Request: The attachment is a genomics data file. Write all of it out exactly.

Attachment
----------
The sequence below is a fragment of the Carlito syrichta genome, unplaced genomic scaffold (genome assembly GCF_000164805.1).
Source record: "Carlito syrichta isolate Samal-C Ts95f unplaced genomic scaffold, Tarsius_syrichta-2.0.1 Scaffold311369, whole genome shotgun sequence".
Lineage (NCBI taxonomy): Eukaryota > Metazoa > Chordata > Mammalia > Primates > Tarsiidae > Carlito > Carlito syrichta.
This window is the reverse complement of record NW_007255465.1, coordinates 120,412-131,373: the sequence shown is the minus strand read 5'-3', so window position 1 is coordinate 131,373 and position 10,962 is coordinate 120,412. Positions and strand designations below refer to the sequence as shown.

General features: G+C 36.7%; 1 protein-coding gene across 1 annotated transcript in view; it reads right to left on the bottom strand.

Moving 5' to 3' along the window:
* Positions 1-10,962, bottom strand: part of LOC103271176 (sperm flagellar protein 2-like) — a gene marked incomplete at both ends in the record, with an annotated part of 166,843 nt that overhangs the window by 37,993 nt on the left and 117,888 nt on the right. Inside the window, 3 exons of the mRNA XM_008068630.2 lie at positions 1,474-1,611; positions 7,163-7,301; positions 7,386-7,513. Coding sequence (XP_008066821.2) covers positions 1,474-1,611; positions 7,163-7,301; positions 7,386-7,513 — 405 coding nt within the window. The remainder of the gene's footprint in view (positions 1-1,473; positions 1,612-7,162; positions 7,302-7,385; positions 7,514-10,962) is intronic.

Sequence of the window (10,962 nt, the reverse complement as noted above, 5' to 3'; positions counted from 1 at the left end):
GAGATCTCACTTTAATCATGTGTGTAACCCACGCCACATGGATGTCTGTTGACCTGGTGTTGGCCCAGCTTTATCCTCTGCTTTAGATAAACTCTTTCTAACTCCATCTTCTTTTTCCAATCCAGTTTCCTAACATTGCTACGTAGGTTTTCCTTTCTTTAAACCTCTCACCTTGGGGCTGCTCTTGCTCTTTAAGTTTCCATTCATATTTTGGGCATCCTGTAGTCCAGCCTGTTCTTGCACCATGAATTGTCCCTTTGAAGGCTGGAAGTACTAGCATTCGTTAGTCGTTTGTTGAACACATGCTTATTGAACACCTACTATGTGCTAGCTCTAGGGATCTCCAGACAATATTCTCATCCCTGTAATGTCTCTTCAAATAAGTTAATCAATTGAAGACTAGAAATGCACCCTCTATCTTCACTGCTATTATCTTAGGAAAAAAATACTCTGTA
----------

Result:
The sequence below is a fragment of the Carlito syrichta genome, unplaced genomic scaffold (genome assembly GCF_000164805.1).
Source record: "Carlito syrichta isolate Samal-C Ts95f unplaced genomic scaffold, Tarsius_syrichta-2.0.1 Scaffold311369, whole genome shotgun sequence".
Lineage (NCBI taxonomy): Eukaryota > Metazoa > Chordata > Mammalia > Primates > Tarsiidae > Carlito > Carlito syrichta.
This window is the reverse complement of record NW_007255465.1, coordinates 120,412-131,373: the sequence shown is the minus strand read 5'-3', so window position 1 is coordinate 131,373 and position 10,962 is coordinate 120,412. Positions and strand designations below refer to the sequence as shown.

General features: G+C 36.7%; 1 protein-coding gene across 1 annotated transcript in view; it reads right to left on the bottom strand.

Moving 5' to 3' along the window:
* Positions 1-10,962, bottom strand: part of LOC103271176 (sperm flagellar protein 2-like) — a gene marked incomplete at both ends in the record, with an annotated part of 166,843 nt that overhangs the window by 37,993 nt on the left and 117,888 nt on the right. Inside the window, 3 exons of the mRNA XM_008068630.2 lie at positions 1,474-1,611; positions 7,163-7,301; positions 7,386-7,513. Coding sequence (XP_008066821.2) covers positions 1,474-1,611; positions 7,163-7,301; positions 7,386-7,513 — 405 coding nt within the window. The remainder of the gene's footprint in view (positions 1-1,473; positions 1,612-7,162; positions 7,302-7,385; positions 7,514-10,962) is intronic.

Sequence of the window (10,962 nt, the reverse complement as noted above, 5' to 3'; positions counted from 1 at the left end):
GAGATCTCACTTTAATCATGTGTGTAACCCACGCCACATGGATGTCTGTTGACCTGGTGTTGGCCCAGCTTTATCCTCTGCTTTAGATAAACTCTTTCTAACTCCATCTTCTTTTTCCAATCCAGTTTCCTAACATTGCTACGTAGGTTTTCCTTTCTTTAAACCTCTCACCTTGGGGCTGCTCTTGCTCTTTAAGTTTCCATTCATATTTTGGGCATCCTGTAGTCCAGCCTGTTCTTGCACCATGAATTGTCCCTTTGAAGGCTGGAAGTACTAGCATTCGTTAGTCGTTTGTTGAACACATGCTTATTGAACACCTACTATGTGCTAGCTCTAGGGATCTCCAGACAATATTCTCATCCCTGTAATGTCTCTTCAAATAAGTTAATCAATTGAAGACTAGAAATGCACCCTCTATCTTCACTGCTATTATCTTAGGAAAAAAATACTCTGTA